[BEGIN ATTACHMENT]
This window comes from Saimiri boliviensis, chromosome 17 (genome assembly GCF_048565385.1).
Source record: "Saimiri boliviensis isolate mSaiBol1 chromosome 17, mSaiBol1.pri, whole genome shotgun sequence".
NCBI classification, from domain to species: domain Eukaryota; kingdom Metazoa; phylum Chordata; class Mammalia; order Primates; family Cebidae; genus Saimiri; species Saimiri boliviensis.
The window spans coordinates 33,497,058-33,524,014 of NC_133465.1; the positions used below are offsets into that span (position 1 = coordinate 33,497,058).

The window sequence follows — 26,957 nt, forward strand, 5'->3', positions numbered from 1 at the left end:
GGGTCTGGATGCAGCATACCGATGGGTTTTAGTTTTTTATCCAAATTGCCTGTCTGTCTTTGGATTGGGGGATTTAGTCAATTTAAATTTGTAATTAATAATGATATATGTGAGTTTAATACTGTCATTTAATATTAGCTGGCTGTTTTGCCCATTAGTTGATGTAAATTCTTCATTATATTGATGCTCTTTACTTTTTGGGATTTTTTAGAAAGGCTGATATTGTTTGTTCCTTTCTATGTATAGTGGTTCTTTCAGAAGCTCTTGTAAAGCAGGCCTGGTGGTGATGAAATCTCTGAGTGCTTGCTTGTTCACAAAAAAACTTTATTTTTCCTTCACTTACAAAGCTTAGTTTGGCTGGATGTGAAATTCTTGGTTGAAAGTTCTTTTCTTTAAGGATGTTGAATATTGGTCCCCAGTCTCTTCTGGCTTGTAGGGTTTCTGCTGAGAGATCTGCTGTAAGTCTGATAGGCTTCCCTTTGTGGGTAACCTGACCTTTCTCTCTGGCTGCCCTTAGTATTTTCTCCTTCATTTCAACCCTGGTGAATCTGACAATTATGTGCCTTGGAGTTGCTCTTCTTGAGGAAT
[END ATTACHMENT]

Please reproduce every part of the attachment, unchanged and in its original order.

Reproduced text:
This window comes from Saimiri boliviensis, chromosome 17 (genome assembly GCF_048565385.1).
Source record: "Saimiri boliviensis isolate mSaiBol1 chromosome 17, mSaiBol1.pri, whole genome shotgun sequence".
NCBI classification, from domain to species: domain Eukaryota; kingdom Metazoa; phylum Chordata; class Mammalia; order Primates; family Cebidae; genus Saimiri; species Saimiri boliviensis.
The window spans coordinates 33,497,058-33,524,014 of NC_133465.1; the positions used below are offsets into that span (position 1 = coordinate 33,497,058).

The window sequence follows — 26,957 nt, forward strand, 5'->3', positions numbered from 1 at the left end:
GGGTCTGGATGCAGCATACCGATGGGTTTTAGTTTTTTATCCAAATTGCCTGTCTGTCTTTGGATTGGGGGATTTAGTCAATTTAAATTTGTAATTAATAATGATATATGTGAGTTTAATACTGTCATTTAATATTAGCTGGCTGTTTTGCCCATTAGTTGATGTAAATTCTTCATTATATTGATGCTCTTTACTTTTTGGGATTTTTTAGAAAGGCTGATATTGTTTGTTCCTTTCTATGTATAGTGGTTCTTTCAGAAGCTCTTGTAAAGCAGGCCTGGTGGTGATGAAATCTCTGAGTGCTTGCTTGTTCACAAAAAAACTTTATTTTTCCTTCACTTACAAAGCTTAGTTTGGCTGGATGTGAAATTCTTGGTTGAAAGTTCTTTTCTTTAAGGATGTTGAATATTGGTCCCCAGTCTCTTCTGGCTTGTAGGGTTTCTGCTGAGAGATCTGCTGTAAGTCTGATAGGCTTCCCTTTGTGGGTAACCTGACCTTTCTCTCTGGCTGCCCTTAGTATTTTCTCCTTCATTTCAACCCTGGTGAATCTGACAATTATGTGCCTTGGAGTTGCTCTTCTTGAGGAAT